NEW YORK — It started with a clogged dust mask that fell onto the desk of Jan Ramirez on the afternoon of Sept. 11, 2001. A friend had used the paper mask to breathe while fleeing downtown Manhattan as the air was filled with grit and smoke from the World Trade Center towers.
“That dust mask is going to be an important artifact some day,” Ramirez recalled the friend telling her.
Today, the mask has become a museum piece, one small part of the largest records trove ever assembled to document a single event.
Millions of pieces of paper documenting government investigations, BlackBerry messages written by survivors as they fled, children’s finger-paintings and family photographs are also part of the archive, preserved in many different places including state offices, museums and on the Internet.
Saving all things Sept. 11 was a mission embraced from the time of the attacks by professional archivists and grassroots collectors.
“Pearl Harbor, there are only so many pictures of,” said Nancy Shader, regional administrator in New York for the National Archives. “This, as we know, was captured in so many ways.”
‘Obviously a pretty scary experience’
Archivists immediately set out to compile the most complete picture ever of one historic event, and already are planning for decades ahead. They shared data with museum officials and individual collectors at a symposium last month.
“Our goal is to make sure we all know who’s got what stuff,” said Kathleen Roe, a New York state archivist who is storing more than 1,000 boxes of government records — such as the 9/11 Commission report — in boxes in Albany.
Roe said she and other major archivists met in New York two weeks after the terrorist attack to ensure that no piece of paper was discarded. It was the first time archivists had met so early to begin collecting artifacts after such an event, she said.
Mary Fetchet saved a 43-second telephone message left on the morning of the attacks by her son, Brad, who later died in the south tower. Brad Fetchet, 24, called his mother after the first hijacked airliner struck, but before the second plane crashed into his building.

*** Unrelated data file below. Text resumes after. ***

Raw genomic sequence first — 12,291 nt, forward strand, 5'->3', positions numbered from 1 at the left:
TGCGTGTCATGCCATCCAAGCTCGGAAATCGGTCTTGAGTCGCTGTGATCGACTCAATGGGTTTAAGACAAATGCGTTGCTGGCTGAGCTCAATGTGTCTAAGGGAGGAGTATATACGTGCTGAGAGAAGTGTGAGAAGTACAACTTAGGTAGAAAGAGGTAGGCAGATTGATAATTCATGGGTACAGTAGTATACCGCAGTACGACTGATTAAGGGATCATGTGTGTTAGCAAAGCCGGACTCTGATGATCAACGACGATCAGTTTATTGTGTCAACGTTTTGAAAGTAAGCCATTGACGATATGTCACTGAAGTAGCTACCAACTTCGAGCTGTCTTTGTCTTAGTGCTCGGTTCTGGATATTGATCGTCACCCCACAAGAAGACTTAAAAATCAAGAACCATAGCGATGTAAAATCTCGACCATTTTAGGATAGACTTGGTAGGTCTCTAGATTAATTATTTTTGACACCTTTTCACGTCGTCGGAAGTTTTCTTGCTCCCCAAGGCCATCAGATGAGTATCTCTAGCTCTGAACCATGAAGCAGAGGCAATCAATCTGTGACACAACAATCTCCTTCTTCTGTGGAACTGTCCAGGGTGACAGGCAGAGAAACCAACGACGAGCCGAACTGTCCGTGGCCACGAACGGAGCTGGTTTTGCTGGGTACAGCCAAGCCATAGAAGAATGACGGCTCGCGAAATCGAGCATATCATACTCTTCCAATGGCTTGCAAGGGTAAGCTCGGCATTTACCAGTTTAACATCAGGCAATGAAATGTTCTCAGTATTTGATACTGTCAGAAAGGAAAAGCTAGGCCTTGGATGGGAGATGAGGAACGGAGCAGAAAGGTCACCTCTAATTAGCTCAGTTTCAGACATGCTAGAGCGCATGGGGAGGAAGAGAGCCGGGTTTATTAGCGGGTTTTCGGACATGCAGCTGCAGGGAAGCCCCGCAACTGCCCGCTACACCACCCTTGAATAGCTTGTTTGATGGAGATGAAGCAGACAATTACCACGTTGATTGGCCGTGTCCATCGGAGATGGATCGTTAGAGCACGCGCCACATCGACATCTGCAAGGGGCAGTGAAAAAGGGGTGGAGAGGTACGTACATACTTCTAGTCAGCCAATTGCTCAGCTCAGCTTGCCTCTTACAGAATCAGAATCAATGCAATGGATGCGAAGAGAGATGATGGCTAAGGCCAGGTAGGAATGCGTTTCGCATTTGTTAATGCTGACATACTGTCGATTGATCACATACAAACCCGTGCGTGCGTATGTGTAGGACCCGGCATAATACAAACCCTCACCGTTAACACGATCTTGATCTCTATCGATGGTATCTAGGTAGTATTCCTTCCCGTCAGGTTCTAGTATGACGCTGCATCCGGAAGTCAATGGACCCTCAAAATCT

“We’re fine, we’re in World Trade Center Two. I’m obviously alive and well over here, but obviously a pretty scary experience,” Fetchet told his mother.
Mary Fetchet, founding director of the Voices of Sept. 11 family group, says: “I want people 100 years from now to be able to listen to that message.”
The organization, with several thousand members, is dispensing advice to family members on preserving audio recordings, videotapes and photographs of their loved ones, as well as important papers, including condolence letters from the president.
The group is developing an Internet archive she calls a “living memorial” that will eventually hold commemorative information about all the 2,973 victims, as well as survivors and rescuers. So far, it has Web pages that pay tribute to about 300 victims.
Tom Scheinfeldt, a history professor at George Mason University, is one of the coordinators of the 9/11 Digital Archive, which stores 150,000 items including paper, audio and photographs relating to the attacks.
‘I stayed away from the violence’
Included in that archive are e-mails from survivors who typed as they fled the towers, and the heart-rate monitor readout of a jogger who was crossing the Brooklyn Bridge when he saw one plane crash into the north tower, causing his heart rate to spike.
The Associated Press has saved two full boxes of the printout of the AP’s national news wire on Sept. 11-12, 2001, as well as oral histories from several reporters and photographers, said Valerie Komor of the AP Corporate Archives.
Michael Ragsdale, a Columbia University senior technician, roamed the city for more than a year collecting thousands of pages of “ephemera” like fliers advertising anti-terrorism rallies, blood drives and other public announcements.
He avoided the missing-persons posters that blanketed New York in the months after the attacks.
“I stayed away from the grief,” he said. “I stayed away from the violence on purpose.”
Ramirez — who was at the New-York Historical Society when she received her friend’s dust mask and now is the curator of the planned Sept. 11 museum — said the collapse of the twin towers may have inspired people to save even the smallest remnants of that day.
“There’s a preciousness that comes attached to anything left concrete from this event,” she said. “I think people seem to feel that it was sort of almost this sacred stewardship they have taken on in holding this material.”
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